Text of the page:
He’s done it! They gathered in a pub near Westminster (your correspondent watched from a motel in South Carolina) and sang The Red Flag on Saturday, as Jeremy Corbyn was elevated to the leadership of the UK Labour party, with close to 60% of the raw vote, removing the need for a run-off. Corbyn, one of the most left-wing MPs in the party since his election to the seat of Islington North (read Fitzroy North, Annandale, or 202-212 Vulture Street, Brisbane) in 1983, trounced his three “centrist” rivals in every sector of the vote: full members, associates and supporters. Corbyn is, by global standards, a left social democrat, wanting to deprivatise railways and energy, start a national investment bank to rebuild depressed areas, support the NHS, abolish uni fees and stay out of foreign wars. To the British press — including, to its shame, The Guardian — he is Mao’s Red Guard, here to burn down the palace. The left have hailed it as a victory for ordinary members, the right have called it a disaster for the Labour Party, and both are right and wrong in equal measure.

Corbyn’s victory was due to one thing — Ed Miliband and his leadership group threw open membership for three pounds, abolished the three-estates electoral college system (MPs, unions, members) and killed the union bloc vote. That made it feasible for Corbyn to do well. If there’d been a strong centrist candidate, a Blair, a Brown, or even someone like postie-turned-home secretary Alan Johnson, Corbyn would have been held at about 30%. But the only people who turned up were the sort of mediocrities who form the meat of Labo(u)r parties now — people, well-meaning or careerist or both, who spotted early on that such parties are good places for people with no particular talent except a capacity to tolerate boredom. Andy Burnham, Yvette Cooper and Liz Kendall didn’t just lose to Corbyn, they were rejected as people who had changed sides on Iraq, on budget cuts, tuition fees, privatisation, etc. Possibly quite nice in person, they were simply repellent as all that mainstream Labour has become. Corbyn is utterly his own man, and, despite the beardy image, a sharp-edged political operator — far more so than earlier leftists such as Michael Foot and Tony Benn — whose huge vote was gained from good organisation.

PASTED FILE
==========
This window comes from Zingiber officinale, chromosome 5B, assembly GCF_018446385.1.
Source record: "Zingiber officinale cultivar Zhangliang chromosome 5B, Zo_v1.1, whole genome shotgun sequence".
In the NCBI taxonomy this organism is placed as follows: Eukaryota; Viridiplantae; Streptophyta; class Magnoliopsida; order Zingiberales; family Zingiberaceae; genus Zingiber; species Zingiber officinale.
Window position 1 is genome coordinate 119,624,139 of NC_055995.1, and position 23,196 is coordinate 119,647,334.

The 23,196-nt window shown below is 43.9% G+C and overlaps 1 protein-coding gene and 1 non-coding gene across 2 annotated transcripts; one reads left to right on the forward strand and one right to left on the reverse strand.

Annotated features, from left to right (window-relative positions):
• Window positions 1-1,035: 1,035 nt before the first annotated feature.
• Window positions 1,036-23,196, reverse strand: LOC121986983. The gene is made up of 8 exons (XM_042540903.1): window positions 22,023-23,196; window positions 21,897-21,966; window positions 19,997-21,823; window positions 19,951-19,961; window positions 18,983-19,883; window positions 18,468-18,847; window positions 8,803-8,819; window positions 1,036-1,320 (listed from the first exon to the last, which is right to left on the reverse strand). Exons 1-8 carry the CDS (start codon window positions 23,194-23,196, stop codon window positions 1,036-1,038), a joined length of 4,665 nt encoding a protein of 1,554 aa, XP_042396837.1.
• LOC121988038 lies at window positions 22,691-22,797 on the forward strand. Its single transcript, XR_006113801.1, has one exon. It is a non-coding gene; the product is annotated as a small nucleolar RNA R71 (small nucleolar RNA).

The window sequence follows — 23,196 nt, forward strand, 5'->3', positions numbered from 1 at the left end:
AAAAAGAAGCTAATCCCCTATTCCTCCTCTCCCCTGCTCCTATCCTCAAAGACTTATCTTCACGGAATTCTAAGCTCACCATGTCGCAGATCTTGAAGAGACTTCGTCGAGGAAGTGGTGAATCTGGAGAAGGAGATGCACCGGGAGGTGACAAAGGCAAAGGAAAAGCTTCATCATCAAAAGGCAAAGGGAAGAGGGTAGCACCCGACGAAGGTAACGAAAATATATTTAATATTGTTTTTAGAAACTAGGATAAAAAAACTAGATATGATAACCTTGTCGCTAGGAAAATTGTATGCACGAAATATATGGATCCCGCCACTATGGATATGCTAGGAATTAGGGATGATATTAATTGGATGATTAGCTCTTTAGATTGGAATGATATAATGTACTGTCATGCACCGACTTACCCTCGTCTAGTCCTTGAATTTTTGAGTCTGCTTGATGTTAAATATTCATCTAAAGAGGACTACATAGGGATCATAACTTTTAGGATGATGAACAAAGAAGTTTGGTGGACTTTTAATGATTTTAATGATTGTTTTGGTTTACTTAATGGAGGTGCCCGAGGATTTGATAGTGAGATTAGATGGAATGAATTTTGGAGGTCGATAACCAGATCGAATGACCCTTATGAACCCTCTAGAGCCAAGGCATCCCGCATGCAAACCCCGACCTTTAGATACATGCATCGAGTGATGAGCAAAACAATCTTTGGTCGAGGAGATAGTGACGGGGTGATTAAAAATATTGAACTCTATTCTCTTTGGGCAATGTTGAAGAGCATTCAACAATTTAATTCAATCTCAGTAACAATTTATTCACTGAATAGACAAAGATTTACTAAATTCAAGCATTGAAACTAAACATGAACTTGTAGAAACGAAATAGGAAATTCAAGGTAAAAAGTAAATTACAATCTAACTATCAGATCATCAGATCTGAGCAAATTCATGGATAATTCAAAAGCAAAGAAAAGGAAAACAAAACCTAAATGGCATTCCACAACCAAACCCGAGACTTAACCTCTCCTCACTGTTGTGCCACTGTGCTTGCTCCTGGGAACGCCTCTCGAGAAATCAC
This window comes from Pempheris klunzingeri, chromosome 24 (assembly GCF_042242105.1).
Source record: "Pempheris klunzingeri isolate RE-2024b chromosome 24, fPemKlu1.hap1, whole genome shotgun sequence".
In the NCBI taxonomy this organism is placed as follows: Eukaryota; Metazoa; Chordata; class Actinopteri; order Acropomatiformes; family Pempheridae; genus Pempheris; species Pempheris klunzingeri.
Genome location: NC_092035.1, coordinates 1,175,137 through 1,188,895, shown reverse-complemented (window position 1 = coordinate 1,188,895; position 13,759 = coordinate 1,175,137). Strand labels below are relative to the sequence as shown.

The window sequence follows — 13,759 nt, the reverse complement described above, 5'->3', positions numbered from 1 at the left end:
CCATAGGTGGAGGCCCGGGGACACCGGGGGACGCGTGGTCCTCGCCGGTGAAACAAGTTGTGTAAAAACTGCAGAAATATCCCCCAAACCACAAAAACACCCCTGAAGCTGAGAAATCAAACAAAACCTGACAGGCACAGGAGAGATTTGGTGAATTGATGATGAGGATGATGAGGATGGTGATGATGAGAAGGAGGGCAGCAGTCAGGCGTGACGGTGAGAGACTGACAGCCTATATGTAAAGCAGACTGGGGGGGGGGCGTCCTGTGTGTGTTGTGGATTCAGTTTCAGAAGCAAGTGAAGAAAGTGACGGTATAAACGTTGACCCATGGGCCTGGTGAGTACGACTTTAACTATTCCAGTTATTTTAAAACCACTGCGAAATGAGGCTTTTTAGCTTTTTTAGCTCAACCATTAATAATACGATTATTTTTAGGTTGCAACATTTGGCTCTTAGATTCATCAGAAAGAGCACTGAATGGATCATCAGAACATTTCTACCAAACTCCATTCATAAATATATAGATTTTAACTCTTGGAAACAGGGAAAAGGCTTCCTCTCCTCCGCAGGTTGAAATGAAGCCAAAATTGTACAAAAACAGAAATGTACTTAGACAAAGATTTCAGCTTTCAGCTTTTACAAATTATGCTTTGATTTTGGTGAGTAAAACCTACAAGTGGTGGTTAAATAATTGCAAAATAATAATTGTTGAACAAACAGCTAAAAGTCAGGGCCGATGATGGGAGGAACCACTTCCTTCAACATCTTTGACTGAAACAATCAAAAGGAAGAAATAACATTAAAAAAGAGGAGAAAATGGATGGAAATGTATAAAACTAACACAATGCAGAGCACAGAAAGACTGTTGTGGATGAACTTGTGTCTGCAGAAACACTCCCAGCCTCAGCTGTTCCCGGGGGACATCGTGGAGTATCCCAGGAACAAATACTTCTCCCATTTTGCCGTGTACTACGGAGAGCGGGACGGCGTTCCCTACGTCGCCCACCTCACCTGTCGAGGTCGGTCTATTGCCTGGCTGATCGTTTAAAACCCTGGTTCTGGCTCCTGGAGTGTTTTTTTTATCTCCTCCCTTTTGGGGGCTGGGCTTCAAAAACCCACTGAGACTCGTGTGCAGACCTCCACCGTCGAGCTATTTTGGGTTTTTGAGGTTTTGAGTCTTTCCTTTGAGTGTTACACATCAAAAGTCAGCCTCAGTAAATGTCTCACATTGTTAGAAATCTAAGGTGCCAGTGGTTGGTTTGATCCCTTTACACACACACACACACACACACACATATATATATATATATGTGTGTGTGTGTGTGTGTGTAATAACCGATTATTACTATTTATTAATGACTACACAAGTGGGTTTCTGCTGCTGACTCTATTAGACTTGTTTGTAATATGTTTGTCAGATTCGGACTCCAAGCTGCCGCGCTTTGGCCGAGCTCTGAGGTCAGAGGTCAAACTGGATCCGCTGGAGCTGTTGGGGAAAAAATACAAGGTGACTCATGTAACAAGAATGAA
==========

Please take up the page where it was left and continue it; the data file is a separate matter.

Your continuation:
The right, predictably, are hugging themselves in glee. The right of Labour are simply calling it “the death of the Labour Party”. Pro-nuclear Copeland MP Jamie Reed resigned from the shadow front bench because Corbyn is anti-nuclear and Copeland lives on the never-never of new power plants reviving its collapsed economy. And he tweeted his entire resignation/denunciation letter. Solidarity forever. About eight other shadow cabinet members resigned their post too, the only real loss being Tristram Hunt, shadow education secretary, a posh historian who has nevertheless, over the years, become an effective attack dog against the Tories in the meeja. Numerous forces of MPs — one faction dubs itself “The Resistance” — are forming to create a cunning plan to remove Corbyn as soon as he stumbles. Red-cordial talk early on had this happening before Christmas. But this would create such a crisis in the party as to create a split down the middle, and many have backed off. They want Labour to falter and fail, decline in the polls, for Corbyn to be bested by Cameron and look pathetic, and be quietly replaced. “Sanity restored” is then declared and Labour marches on to respectable defeat in 2020 — or even victory, if a fresh recession lands.